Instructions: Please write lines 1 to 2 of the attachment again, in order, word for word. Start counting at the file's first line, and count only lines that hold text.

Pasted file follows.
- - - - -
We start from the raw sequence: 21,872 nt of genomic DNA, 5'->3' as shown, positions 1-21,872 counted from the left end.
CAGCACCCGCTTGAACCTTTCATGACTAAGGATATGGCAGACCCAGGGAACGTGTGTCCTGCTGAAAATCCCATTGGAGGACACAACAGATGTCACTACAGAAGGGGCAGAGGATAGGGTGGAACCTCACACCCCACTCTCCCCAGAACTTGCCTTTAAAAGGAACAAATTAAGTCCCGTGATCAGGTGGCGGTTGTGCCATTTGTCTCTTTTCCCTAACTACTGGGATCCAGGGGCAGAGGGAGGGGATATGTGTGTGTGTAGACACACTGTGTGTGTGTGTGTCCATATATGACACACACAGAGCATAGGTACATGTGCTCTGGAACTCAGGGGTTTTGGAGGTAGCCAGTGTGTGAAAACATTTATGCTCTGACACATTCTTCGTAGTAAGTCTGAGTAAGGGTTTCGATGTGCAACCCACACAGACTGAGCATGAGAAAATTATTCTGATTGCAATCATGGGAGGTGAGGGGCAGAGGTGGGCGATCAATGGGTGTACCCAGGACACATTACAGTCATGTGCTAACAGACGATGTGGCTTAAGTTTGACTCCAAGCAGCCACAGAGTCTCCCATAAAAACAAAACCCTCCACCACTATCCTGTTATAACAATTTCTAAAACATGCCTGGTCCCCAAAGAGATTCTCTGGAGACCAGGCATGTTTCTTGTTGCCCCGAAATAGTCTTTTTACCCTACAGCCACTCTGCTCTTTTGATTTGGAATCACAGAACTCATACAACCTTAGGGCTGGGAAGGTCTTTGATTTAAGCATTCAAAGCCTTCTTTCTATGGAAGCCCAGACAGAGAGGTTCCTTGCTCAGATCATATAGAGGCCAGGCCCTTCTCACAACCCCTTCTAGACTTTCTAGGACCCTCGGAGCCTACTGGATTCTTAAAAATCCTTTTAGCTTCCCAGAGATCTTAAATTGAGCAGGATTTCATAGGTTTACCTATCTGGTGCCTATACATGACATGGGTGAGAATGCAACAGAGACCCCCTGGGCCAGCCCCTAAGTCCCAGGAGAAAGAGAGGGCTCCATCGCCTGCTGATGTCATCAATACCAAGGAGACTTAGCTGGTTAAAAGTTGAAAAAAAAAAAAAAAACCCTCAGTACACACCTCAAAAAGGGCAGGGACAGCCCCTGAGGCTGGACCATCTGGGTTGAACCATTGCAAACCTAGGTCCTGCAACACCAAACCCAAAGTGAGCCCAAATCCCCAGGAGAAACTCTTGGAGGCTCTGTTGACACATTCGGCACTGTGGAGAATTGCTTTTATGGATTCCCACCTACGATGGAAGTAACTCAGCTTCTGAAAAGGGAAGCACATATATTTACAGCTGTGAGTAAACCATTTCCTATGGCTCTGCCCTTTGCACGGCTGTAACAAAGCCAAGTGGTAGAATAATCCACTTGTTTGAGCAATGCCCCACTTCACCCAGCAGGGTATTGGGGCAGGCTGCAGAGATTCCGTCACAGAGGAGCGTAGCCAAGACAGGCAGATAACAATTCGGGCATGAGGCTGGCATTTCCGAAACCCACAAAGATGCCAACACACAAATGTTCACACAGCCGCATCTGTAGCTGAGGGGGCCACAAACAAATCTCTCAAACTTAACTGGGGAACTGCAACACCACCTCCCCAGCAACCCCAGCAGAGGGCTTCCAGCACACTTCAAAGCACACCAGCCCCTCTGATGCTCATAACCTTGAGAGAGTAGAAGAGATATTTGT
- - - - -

We start from the raw sequence: 21,872 nt of genomic DNA, 5'->3' as shown, positions 1-21,872 counted from the left end.
CAGCACCCGCTTGAACCTTTCATGACTAAGGATATGGCAGACCCAGGGAACGTGTGTCCTGCTGAAAATCCCATTGGAGGACACAACAGATGTCACTACAGAAGGGGCAGAGGATAGGGTGGAACCTCACACCCCACTCTCCCCAGAACTTGCCTTTAAAAGGAACAAATTAAGTCCCGTGATCAGGTGGCGGTTGTGCCATTTGTCTCTTTTCCCTAACTACTGGGATCCAGGGGCAGAGGGAGGGGATATGTGTGTGTGTAGACACACTGTGTGTGTGTGTGTCCATATATGACACACACAGAGCATAGGTACATGTGCTCTGGAACTCAGGGGTTTTGGAGGTAGCCAGTGTGTGAAAACATTTATGCTCTGACACATTCTTCGTAGTAAGTCTGAGTAAGGGTTTCGATGTGCAACCCACACAGACTGAGCATGAGAAAATTATTCTGATTGCAATCATGGGAGGTGAGGGGCAGAGGTGGGCGATCAATGGGTGTACCCAGGACACATTACAGTCATGTGCTAACAGACGATGTGGCTTAAGTTTGACTCCAAGCAGCCACAGAGTCTCCCATAAAAACAAAACCCTCCACCACTATCCTGTTATAACAATTTCTAAAACATGCCTGGTCCCCAAAGAGATTCTCTGGAGACCAGGCATGTTTCTTGTTGCCCCGAAATAGTCTTTTTACCCTACAGCCACTCTGCTCTTTTGATTTGGAATCACAGAACTCATACAACCTTAGGGCTGGGAAGGTCTTTGATTTAAGCATTCAAAGCCTTCTTTCTATGGAAGCCCAGACAGAGAGGTTCCTTGCTCAGATCATATAGAGGCCAGGCCCTTCTCACAACCCCTTCTAGACTTTCTAGGACCCTCGGAGCCTACTGGATTCTTAAAAATCCTTTTAGCTTCCCAGAGATCTTAAATTGAGCAGGATTTCATAGGTTTACCTATCTGGTGCCTATACATGACATGGGTGAGAATGCAACAGAGACCCCCTGGGCCAGCCCCTAAGTCCCAGGAGAAAGAGAGGGCTCCATCGCCTGCTGATGTCATCAATACCAAGGAGACTTAGCTGGTTAAAAGTTGAAAAAAAAAAAAAAAACCCTCAGTACACACCTCAAAAAGGGCAGGGACAGCCCCTGAGGCTGGACCATCTGGGTTGAACCATTGCAAACCTAGGTCCTGCAACACCAAACCCAAAGTGAGCCCAAATCCCCAGGAGAAACTCTTGGAGGCTCTGTTGACACATTCGGCACTGTGGAGAATTGCTTTTATGGATTCCCACCTACGATGGAAGTAACTCAGCTTCTGAAAAGGGAAGCACATATATTTACAGCTGTGAGTAAACCATTTCCTATGGCTCTGCCCTTTGCACGGCTGTAACAAAGCCAAGTGGTAGAATAATCCACTTGTTTGAGCAATGCCCCACTTCACCCAGCAGGGTATTGGGGCAGGCTGCAGAGATTCCGTCACAGAGGAGCGTAGCCAAGACAGGCAGATAACAATTCGGGCATGAGGCTGGCATTTCCGAAACCCACAAAGATGCCAACACACAAATGTTCACACAGCCGCATCTGTAGCTGAGGGGGCCACAAACAAATCTCTCAAACTTAACTGGGGAACTGCAACACCACCTCCCCAGCAACCCCAGCAGAGGGCTTCCAGCACACTTCAAAGCACACCAGCCCCTCTGATGCTCATAACCTTGAGAGAGTAGAAGAGATATTTGT